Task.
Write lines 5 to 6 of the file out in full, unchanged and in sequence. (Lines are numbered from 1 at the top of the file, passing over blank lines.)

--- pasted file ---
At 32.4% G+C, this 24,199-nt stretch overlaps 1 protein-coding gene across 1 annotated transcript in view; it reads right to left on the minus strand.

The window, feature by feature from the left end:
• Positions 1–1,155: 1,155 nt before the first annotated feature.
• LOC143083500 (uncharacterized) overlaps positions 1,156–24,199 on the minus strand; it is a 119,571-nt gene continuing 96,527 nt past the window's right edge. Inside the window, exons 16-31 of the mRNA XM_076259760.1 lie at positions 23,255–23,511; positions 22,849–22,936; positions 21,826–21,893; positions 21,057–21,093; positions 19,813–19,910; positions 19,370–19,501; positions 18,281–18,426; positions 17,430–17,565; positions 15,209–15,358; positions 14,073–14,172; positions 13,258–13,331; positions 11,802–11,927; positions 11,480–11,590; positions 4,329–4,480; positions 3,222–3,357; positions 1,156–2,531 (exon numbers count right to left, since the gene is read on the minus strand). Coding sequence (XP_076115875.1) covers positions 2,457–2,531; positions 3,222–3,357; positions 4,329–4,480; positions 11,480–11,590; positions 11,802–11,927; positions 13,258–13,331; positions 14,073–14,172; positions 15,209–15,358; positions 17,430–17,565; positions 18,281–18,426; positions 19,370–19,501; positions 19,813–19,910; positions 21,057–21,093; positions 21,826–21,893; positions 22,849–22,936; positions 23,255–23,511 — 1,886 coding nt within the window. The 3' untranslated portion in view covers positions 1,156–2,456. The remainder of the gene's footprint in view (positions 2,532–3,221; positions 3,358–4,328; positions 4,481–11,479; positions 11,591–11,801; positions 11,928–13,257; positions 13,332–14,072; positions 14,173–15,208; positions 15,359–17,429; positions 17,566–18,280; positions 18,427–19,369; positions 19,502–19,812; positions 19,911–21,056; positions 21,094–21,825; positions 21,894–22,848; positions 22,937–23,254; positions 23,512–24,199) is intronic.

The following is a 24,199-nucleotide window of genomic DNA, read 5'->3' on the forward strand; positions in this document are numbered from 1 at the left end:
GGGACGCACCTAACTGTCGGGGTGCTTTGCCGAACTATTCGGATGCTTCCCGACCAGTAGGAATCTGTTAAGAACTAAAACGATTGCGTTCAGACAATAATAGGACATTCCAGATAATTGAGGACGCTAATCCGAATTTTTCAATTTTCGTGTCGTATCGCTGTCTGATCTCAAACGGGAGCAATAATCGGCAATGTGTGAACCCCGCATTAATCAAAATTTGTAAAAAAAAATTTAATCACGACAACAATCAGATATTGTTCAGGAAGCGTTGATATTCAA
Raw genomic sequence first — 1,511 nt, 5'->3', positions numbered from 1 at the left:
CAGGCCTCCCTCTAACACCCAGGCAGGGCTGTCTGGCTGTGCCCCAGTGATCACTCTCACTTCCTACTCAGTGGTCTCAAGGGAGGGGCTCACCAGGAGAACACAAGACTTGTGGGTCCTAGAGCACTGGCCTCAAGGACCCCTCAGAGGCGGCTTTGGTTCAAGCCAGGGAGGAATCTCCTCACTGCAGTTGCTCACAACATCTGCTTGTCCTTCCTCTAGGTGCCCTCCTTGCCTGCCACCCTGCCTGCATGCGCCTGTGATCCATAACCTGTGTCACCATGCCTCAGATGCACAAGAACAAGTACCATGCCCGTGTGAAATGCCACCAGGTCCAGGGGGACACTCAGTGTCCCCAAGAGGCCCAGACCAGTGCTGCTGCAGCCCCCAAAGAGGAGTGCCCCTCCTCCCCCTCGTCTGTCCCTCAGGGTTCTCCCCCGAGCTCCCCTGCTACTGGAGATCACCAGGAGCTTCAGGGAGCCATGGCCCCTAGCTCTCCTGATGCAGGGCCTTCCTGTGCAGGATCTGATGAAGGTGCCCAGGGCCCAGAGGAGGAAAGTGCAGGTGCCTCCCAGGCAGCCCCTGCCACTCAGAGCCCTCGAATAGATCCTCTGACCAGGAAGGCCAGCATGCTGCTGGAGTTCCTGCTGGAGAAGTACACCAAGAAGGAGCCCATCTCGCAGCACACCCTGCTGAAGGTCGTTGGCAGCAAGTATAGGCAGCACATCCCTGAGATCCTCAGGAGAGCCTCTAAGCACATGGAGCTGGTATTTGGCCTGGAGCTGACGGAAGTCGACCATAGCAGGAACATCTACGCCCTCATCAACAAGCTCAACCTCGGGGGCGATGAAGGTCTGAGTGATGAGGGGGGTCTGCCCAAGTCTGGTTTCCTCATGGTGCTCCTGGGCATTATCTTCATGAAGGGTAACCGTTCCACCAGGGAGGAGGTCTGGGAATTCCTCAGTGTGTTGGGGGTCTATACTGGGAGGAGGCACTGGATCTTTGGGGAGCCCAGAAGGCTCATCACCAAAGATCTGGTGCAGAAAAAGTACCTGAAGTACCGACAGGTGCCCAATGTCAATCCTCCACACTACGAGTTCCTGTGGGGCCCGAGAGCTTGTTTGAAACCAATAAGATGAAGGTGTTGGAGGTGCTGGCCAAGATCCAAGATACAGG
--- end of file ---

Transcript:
The following is a 24,199-nucleotide window of genomic DNA, read 5'->3' on the forward strand; positions in this document are numbered from 1 at the left end:
GGGACGCACCTAACTGTCGGGGTGCTTTGCCGAACTATTCGGATGCTTCCCGACCAGTAGGAATCTGTTAAGAACTAAAACGATTGCGTTCAGACAATAATAGGACATTCCAGATAATTGAGGACGCTAATCCGAATTTTTCAATTTTCGTGTCGTATCGCTGTCTGATCTCAAACGGGAGCAATAATCGGCAATGTGTGAACCCCGCATTAATCAAAATTTGTAAAAAAAAATTTAATCACGACAACAATCAGATATTGTTCAGGAAGCGTTGATATTCAA